Modern puppets take spotlight at Chicago global festival
By Mark Guarino
CHICAGO (Reuters) - Puppets aren't just about Muppets, kids and circuses.
Indeed, an international puppetry festival in Chicago aims to redefine the art form and promises theatergoers an experience that, unlike so many in our digital age, can't be swiped, streamed, downloaded, or tweeted.
The first annual Chicago International Puppet Theater Festival, which opens on Wednesday and runs through Jan. 25, is about the many forms of contemporary puppetry - from marionettes, masking and shadow puppets to tabletop puppets and larger-than-life installation characters that tell stories that are both epic and innately intimate.
Puppet theater is thought to have been around in some form for more than 3,000 years, with recent award-winning stage shows like "War Horse" and "The Lion King" taking the art to new, emotional levels and huge global audiences.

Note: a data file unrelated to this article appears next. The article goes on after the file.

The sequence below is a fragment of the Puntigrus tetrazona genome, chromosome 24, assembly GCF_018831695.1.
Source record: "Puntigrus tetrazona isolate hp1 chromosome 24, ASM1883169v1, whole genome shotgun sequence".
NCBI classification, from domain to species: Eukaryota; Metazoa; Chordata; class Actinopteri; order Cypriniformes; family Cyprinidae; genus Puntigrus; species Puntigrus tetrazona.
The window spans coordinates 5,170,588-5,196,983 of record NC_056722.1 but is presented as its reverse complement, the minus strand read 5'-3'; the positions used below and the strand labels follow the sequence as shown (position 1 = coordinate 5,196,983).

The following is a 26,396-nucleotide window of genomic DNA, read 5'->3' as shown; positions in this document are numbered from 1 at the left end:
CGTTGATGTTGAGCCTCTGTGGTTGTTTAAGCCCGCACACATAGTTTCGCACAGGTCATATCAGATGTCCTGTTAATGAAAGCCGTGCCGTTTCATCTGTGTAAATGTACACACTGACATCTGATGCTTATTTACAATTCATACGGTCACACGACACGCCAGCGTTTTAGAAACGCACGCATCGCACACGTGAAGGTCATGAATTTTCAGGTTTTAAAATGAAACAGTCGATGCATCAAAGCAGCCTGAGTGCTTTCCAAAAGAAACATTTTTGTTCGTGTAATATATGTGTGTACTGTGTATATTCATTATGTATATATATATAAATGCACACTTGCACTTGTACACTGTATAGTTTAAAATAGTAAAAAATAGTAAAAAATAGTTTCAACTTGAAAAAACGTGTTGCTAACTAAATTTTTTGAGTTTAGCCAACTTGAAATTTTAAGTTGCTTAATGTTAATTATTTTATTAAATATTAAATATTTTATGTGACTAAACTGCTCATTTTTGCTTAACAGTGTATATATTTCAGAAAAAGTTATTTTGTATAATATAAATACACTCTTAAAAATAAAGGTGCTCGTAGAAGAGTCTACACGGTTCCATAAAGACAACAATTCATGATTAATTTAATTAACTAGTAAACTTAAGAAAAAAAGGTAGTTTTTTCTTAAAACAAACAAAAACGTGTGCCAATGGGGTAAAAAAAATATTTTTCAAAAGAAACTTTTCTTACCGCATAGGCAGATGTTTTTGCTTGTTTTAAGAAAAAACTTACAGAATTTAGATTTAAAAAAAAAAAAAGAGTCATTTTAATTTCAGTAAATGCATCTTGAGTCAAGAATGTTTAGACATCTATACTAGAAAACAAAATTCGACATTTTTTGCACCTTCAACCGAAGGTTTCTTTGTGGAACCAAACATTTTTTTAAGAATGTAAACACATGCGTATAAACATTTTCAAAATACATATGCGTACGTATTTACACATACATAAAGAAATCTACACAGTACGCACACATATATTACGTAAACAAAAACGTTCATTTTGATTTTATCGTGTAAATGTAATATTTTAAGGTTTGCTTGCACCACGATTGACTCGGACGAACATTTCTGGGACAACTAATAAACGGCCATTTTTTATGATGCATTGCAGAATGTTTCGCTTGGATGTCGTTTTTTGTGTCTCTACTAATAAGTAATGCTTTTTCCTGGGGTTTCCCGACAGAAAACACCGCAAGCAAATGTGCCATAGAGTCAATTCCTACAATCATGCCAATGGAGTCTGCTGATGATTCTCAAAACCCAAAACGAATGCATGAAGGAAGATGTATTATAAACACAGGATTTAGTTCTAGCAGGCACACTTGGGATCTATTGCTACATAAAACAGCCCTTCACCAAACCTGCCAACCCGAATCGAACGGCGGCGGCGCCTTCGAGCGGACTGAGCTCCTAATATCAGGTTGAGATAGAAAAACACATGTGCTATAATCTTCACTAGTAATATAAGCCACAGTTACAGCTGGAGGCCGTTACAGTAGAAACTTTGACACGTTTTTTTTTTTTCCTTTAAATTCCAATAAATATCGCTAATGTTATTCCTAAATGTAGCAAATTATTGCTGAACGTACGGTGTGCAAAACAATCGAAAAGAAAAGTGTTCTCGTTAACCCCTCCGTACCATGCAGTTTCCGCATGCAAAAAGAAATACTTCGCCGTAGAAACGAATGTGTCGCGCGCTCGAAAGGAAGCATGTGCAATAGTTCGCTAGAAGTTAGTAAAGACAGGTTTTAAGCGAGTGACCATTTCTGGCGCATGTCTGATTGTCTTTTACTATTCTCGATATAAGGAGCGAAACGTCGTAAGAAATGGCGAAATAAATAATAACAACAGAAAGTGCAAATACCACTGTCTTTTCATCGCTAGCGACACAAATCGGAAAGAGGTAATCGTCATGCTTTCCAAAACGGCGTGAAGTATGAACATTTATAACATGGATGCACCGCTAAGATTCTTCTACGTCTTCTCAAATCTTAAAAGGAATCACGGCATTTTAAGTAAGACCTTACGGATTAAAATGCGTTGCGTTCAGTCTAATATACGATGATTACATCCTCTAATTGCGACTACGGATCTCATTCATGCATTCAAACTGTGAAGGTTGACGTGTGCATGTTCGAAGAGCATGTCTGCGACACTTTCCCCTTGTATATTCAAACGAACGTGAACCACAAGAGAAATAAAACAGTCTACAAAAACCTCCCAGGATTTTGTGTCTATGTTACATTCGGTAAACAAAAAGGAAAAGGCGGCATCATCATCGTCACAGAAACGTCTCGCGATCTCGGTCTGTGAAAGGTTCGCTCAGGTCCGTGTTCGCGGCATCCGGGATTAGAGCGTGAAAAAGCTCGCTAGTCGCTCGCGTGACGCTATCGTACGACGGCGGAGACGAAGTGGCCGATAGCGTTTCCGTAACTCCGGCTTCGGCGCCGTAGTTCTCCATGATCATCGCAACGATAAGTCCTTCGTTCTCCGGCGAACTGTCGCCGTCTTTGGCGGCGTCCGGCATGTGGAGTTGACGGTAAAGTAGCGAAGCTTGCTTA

Festival founder Blair Thomas says the low-tech nature of puppetry is what makes it so enduring, especially when people are now inundated with technology in their daily lives.
"Live puppet theater is really just this sculptured object being performed in front of you by someone who has ability to endow it with life," Thomas said.
"That's in such sharp contrast to our media culture where we are inundated with how fast things are edited in film. Our cinematic eye is very sophisticated but also oversaturated. So there's something very real about being in the presence of an animated puppet that is a breath of fresh air," he said.
The 12-day festival takes place throughout Chicago, from storefront theaters to the Museum of Contemporary Art and Field Museum. It will feature about 50 puppeteers from around the world including New York, London, Montreal, the Netherlands, and France. Continued...